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Unmanned seaplane shape-shifts to fly steadily

The EUREKA E! 3931 ASARP project is testing a UAV whose wing and tail tabs move to counteract wind in the hopes that it can improve maritime search-and-rescue operations.

Search-and-rescue missions come with a built-in irony. Intended to save lives, they often occur in deadly conditions, where crews put their own lives at risk to rescue the endangered.

This maritime UAV prototype is in final testing in Cyprus. GGD Engineering

During maritime search-and-rescue operations, aircraft are often held back by gale winds and rough seas. But thanks to a prototype unmanned aerial vehicle (UAV) being tested in Cyprus right now, the search part of search-and-rescue could soon be done via remote control.

Born out of the EUREKA E! 3931 ASARP Project in Europe, the seaplane's shape-shifting technology involves three aeroservoelastic trim tabs--developed by the Israeli Computational Fluid Dynamics Center--on its wings and tail, which perform rapid shape changes to counteract gusts of wind. The resulting aircraft has proved to fly steadily even in inclement weather.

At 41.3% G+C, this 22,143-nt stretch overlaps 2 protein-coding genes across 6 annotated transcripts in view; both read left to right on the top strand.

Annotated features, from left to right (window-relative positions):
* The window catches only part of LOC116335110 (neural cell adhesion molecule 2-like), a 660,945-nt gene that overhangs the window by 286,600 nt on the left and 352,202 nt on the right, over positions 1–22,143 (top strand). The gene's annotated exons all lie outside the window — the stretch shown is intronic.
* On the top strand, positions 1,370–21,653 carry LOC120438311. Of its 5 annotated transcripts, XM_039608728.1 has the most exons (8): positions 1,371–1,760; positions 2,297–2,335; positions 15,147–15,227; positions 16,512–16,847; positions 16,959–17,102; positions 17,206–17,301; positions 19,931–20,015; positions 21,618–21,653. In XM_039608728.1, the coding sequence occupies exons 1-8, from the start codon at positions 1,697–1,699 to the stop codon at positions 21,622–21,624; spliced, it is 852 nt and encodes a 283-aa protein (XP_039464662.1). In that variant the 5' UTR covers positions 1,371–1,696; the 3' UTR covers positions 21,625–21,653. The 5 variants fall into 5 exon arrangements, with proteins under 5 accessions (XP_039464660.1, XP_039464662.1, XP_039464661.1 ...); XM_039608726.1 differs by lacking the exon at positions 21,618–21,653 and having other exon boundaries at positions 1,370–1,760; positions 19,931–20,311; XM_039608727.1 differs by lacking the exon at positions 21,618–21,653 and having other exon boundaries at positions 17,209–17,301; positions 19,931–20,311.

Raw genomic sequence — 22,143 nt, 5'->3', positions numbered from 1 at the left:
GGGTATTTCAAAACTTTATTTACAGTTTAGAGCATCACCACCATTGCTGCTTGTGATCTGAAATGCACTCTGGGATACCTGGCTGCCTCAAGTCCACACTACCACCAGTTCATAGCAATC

The plane also carries cameras that transmit live feed to the command center and can take off and land on ground or water, but it's no Voyager; this probe can only fly for up to 4.5 hours.

According to project coordinator Michael Amprikidis of GGD Engineering in Scotland, which is overseeing the testing, the plane is now in the final stages of testing, and there has already been government interest in Cyprus for rescue and forest-fire surveillance.